Weekend Herald

Win­ter tourism and quar­an­tine stays pull ho­tels back from brink

- Oceania News · Travel · New Zealand · Auckland Region · Colliers International · Christchurch · South Island · Queenstown · Queenstown · Rotorua · Iceland · Wellington, New Zealand · Australia

Most of New Zealand’s key ho­tel mar­kets saw a sig­nif­i­cant spike in busi­ness over win­ter, even with Auck­land ex­pe­ri­enc­ing a sec­ond Covid- 19 lock­down, ac­cord­ing to new re­search.

Col­liers In­ter­na­tional’s lat­est New Zealand Ho­tel Mar­ket Snap­shot also found that av­er­age daily room rates have shown sur­pris­ing re­silience dur­ing 2020.

Dean Humphries, na­tional direc­tor of ho­tels at Col­liers, said that although oc­cu­pancy rates had de­clined sig­nif­i­cantly in the sec­ond quar­ter of 2020, as a re­sult of Covid19, they ticked up again by June.

“Oc­cu­pancy started to re­bound in early June af­ter the six- week na­tional lock­down ended, un­der­pinned by strong de­mand from Gov­ern­ment-con­tracted ho­tels utilised for 14- day manda­tory iso­la­tion, to­gether with a notable in­crease in do­mes­tic leisure and cor­po­rate ac­tiv­ity,” he said.

“Fur­ther im­prove­ment was wit­nessed in July on the back of the win­ter school- hol­i­day pe­riod, with all mar­kets ex­cept Christchur­ch with oc­cu­pancy lev­els of more than 50 per cent.

“Lev­els then mod­er­ated in Au­gust, with the ex­cep­tion of Christchur­ch, pri­mar­ily as a re­sult of Auck­land’s sec­ond lock­down, which re­stricted all travel in and out of our largest city, be­fore re­bound­ing again in Septem­ber.

“All key mar­kets in the coun­try recorded a sig­nif­i­cant in­crease in do­mes­tic guest nights in the third quar­ter of 2020 com­pared with the same pe­riod in 2019, not­ing manda­tory i so­la­tion of re­turn­ing Ki­wis played a sig­nif­i­cant role in this.”

The South Is­land was the big­gest win­ner, with do­mes­tic guest nights up 86.2 per cent in Queen­stown and 62.3 per cent in Christchur­ch.

Ro­torua was the top spot in the North Is­land, with do­mes­tic guest nights up 56 per cent, fol­lowed by Auck­land on 41.4 per cent, while Welling­ton took an 8.8 per cent hit due to a small num­ber of its iso­la­tion fa­cil­i­ties.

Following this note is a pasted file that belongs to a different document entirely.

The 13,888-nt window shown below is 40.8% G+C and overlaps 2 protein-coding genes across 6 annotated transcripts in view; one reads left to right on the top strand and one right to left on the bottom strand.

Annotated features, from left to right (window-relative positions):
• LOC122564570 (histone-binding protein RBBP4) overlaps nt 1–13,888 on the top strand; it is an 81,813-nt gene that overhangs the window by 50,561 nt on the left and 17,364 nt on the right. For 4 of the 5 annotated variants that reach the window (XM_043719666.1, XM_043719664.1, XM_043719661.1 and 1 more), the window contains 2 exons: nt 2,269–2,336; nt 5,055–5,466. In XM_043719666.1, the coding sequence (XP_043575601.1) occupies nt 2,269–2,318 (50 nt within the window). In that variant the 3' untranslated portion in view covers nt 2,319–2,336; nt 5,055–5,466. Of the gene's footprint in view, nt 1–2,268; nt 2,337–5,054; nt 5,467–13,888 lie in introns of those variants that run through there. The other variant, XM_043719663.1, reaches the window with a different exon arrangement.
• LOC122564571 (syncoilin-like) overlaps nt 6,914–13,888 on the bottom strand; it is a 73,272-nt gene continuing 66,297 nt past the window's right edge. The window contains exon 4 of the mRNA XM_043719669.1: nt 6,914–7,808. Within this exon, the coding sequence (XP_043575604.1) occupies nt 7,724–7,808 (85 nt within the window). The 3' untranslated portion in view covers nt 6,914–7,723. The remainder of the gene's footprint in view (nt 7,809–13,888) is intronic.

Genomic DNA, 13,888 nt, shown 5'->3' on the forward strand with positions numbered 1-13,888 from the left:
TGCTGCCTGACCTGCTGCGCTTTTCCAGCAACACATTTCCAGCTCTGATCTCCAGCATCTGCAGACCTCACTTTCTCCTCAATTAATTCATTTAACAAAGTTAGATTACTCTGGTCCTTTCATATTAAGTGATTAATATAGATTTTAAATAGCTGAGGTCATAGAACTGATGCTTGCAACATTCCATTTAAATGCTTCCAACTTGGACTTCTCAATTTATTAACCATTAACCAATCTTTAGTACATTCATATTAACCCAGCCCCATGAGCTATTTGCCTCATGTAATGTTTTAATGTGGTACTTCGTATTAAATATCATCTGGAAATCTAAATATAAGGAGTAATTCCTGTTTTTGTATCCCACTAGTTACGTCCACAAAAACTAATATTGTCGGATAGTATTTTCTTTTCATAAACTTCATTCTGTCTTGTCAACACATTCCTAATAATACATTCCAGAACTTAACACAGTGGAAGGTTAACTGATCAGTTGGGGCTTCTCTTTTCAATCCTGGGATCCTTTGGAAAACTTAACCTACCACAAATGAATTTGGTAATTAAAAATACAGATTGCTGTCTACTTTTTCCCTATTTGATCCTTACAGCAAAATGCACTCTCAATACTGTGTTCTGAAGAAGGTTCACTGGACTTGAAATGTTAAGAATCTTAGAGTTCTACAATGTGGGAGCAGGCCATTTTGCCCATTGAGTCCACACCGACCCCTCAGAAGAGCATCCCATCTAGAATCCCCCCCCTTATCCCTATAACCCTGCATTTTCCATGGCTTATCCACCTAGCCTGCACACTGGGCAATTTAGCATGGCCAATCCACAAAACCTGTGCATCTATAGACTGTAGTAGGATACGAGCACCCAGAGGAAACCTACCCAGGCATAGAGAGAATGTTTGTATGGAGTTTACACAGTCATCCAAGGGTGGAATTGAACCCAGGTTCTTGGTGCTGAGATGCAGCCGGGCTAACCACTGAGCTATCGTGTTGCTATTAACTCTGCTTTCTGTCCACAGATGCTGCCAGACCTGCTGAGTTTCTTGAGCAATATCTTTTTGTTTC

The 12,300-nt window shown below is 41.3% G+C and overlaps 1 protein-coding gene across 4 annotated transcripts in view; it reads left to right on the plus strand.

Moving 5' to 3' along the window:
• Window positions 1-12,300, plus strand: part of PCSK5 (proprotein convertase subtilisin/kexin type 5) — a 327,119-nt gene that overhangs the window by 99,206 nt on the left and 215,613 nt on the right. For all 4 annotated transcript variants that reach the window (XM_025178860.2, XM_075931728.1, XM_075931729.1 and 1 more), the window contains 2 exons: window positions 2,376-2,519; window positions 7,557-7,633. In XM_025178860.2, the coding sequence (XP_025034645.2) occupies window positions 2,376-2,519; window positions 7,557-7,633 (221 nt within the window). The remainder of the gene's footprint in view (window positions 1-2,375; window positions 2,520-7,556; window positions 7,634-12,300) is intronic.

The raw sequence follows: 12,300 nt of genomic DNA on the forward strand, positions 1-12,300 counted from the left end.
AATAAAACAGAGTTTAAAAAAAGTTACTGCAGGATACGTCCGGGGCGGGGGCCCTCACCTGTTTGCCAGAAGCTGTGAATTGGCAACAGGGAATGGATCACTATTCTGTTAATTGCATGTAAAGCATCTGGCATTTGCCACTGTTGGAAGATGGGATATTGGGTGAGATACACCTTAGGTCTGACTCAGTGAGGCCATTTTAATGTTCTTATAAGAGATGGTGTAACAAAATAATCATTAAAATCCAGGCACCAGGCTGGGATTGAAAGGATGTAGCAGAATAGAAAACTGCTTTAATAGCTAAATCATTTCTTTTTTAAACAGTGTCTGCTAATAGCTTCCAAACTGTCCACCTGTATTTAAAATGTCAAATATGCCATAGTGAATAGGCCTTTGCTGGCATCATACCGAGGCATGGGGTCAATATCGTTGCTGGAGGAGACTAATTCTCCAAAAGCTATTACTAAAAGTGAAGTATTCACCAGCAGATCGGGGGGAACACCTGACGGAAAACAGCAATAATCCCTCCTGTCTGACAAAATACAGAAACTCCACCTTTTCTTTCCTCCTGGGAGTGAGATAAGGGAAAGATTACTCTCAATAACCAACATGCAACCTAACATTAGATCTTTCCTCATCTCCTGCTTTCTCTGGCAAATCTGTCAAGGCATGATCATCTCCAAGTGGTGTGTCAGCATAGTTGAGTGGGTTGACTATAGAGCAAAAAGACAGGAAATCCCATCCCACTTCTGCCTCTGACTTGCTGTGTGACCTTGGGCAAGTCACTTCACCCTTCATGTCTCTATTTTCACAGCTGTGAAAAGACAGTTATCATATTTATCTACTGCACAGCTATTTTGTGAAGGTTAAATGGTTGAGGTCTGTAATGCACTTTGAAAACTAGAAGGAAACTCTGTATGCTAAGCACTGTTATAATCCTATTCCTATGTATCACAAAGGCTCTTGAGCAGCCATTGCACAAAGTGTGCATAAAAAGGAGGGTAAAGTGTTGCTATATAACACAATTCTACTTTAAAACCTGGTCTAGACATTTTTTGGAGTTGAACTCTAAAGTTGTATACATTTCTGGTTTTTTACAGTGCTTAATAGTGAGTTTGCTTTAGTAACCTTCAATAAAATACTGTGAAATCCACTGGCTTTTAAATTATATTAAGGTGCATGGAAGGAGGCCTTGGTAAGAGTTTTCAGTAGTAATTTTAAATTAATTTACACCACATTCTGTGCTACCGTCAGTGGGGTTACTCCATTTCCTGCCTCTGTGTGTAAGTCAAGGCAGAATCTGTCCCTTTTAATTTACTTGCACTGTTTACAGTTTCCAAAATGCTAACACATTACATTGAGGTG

Humphries noted that although do­mes­tic de­mand has been strong, with­out in­ter­na­tional vis­i­tors, ho­tels were still only op­er­at­ing at oc­cu­pancy lev­els of be­low 50 per cent.

He said the sec­tor had yet to wit­ness any sig­nif­i­cant down­ward mo­men­tum in room rates.

“This was pri­mar­ily due to Gov­ern­ment- con­tracted busi­ness across some 32 ho­tels through­out many of the main re­gions in the coun­try, rep­re­sent­ing 7200 rooms. Stronger pat­terns have also been ev­i­dent dur­ing the week­ends and school hol­i­day pe­ri­ods.”

The av­er­age daily rate across all key mar­kets was on par with that of 2019. Ro­torua was the stand­out per­former, with av­er­age daily rates in­creas­ing 13.5 per cent in the year to Septem­ber.

Humphries says the con­tin­u­a­tion of a self- im­posed bor­der con­trol/ iso­la­tion regime and strong do­mes­tic de­mand will pave the way for the ho­tel sec­tor over the next six months.

“The re­cent an­nounce­ment of Aus­tralia open­ing up state bor­ders to New Zealan­ders sug­gests a re­cip­ro­cal tran­stas­man bub­ble may be forth­com­ing in the short term.

“Nev­er­the­less, any wider open­ing of New Zealand’s bor­ders to in­ter­na­tional trav­ellers is un­likely to oc­cur un­til 2021; to be­come the driv­ing force be­hind a wider re­cov­ery.”

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